SIND, HABBARID, unattributed or anonymous, silver qanhari dirham, 10th century AD


SIND, HABBARID, unattributed or anonymous, 10th century. AD, qanhari dirham, no date, Obverse: Shahada spread over both sides, possible name partially visible on bottom line reverse, silver 8mm, 0.4-0.5g, see, search “Multan,”, VF-XF

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Early Islamic coins of the Sind region were mostly the tiny so-called qanhari dirhams. The names of Amirs on some of the coins are the only record we have of these people, and mostly we don’t know what they did.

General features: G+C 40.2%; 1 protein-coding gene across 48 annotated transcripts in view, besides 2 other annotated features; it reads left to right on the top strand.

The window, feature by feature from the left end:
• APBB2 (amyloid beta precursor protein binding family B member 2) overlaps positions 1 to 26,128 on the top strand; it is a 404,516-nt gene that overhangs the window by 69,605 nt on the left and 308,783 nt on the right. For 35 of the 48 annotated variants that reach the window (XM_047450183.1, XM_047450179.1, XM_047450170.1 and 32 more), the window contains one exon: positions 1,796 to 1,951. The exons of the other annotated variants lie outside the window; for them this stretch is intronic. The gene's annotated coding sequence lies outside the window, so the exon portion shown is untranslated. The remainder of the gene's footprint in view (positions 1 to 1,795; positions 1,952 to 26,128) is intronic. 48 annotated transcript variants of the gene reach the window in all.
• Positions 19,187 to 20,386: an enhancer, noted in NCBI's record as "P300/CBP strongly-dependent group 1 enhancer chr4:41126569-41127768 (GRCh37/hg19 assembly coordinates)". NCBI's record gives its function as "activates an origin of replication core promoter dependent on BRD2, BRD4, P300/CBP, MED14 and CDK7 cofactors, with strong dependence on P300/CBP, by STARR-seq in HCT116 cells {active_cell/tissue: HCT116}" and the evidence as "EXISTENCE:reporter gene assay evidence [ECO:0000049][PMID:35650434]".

Late in the 8th century AD the Arab expansion to the east reached Multan in Sind, now in Pakistan. Multan had been a city during the Harappan period, was besieged by Alexander, was held by the Indo-Greeks, the Scythians, the Hephthalites, the Shahis, and the Rai.

The earliest ancient Indian coins were the “bent bar” punchmarked silvers of the Achaemenid Persians occupying Gandhara in northwest Pakistan. By the 3rd century BC coins were in general use in most of India and Ceylon, and in subsequent centuries struck round coins in gold, silver and copper came into use throughout the subcontinent and beyond to Southeast Asia and Pacific islands to Java and beyond.